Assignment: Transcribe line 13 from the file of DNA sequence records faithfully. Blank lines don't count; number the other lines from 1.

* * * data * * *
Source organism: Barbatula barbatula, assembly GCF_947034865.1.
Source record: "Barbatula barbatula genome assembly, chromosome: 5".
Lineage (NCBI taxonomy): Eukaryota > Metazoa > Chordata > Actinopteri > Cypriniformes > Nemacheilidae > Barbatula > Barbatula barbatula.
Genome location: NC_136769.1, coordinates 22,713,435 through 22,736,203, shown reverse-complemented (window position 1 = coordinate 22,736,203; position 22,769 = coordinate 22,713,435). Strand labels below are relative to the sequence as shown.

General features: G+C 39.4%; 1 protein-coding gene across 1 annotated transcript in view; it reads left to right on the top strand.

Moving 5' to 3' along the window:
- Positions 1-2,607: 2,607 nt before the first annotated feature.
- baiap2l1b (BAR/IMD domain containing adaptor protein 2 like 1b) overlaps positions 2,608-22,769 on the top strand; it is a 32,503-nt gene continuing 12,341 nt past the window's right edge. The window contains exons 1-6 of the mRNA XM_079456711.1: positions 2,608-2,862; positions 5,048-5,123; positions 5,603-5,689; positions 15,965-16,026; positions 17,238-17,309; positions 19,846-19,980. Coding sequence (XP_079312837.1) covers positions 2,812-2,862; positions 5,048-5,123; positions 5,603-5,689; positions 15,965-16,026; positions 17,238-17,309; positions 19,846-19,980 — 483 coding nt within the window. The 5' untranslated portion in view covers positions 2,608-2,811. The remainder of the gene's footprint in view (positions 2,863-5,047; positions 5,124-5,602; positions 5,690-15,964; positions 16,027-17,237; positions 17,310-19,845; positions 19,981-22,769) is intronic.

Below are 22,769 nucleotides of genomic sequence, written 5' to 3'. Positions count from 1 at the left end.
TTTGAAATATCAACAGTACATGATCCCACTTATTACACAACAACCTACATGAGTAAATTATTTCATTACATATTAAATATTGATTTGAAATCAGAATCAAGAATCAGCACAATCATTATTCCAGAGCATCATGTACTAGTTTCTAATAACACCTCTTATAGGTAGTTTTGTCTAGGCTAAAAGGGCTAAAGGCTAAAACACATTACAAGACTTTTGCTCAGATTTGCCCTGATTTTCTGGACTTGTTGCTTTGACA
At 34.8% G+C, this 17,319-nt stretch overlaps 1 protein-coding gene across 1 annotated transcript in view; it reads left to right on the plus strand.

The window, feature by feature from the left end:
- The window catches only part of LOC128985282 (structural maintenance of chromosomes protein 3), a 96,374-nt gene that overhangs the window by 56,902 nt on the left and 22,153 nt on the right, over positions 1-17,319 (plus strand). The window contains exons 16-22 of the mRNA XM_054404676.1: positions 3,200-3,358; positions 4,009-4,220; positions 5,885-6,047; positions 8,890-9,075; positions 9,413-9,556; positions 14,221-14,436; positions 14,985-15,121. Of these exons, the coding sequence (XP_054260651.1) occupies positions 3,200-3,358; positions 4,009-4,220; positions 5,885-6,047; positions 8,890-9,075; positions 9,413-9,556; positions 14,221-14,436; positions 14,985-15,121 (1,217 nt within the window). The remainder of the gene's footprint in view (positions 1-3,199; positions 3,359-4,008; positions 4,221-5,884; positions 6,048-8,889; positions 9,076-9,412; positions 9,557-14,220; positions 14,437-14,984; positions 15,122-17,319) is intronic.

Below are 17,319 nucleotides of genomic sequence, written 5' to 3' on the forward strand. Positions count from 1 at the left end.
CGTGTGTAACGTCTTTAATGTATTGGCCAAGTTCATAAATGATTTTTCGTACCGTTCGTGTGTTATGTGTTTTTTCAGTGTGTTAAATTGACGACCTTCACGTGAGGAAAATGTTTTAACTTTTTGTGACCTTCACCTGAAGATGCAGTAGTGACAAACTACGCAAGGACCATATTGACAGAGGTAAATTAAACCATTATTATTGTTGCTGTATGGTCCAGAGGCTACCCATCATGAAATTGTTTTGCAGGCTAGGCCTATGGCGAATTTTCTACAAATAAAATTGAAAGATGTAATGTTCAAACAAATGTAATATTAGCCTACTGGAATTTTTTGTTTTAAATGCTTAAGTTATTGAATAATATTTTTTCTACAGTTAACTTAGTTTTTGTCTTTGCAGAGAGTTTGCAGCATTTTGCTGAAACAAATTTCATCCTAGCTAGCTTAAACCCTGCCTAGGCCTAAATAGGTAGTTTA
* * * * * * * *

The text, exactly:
- The window catches only part of LOC128985282 (structural maintenance of chromosomes protein 3), a 96,374-nt gene that overhangs the window by 56,902 nt on the left and 22,153 nt on the right, over positions 1-17,319 (plus strand). The window contains exons 16-22 of the mRNA XM_054404676.1: positions 3,200-3,358; positions 4,009-4,220; positions 5,885-6,047; positions 8,890-9,075; positions 9,413-9,556; positions 14,221-14,436; positions 14,985-15,121. Of these exons, the coding sequence (XP_054260651.1) occupies positions 3,200-3,358; positions 4,009-4,220; positions 5,885-6,047; positions 8,890-9,075; positions 9,413-9,556; positions 14,221-14,436; positions 14,985-15,121 (1,217 nt within the window). The remainder of the gene's footprint in view (positions 1-3,199; positions 3,359-4,008; positions 4,221-5,884; positions 6,048-8,889; positions 9,076-9,412; positions 9,557-14,220; positions 14,437-14,984; positions 15,122-17,319) is intronic.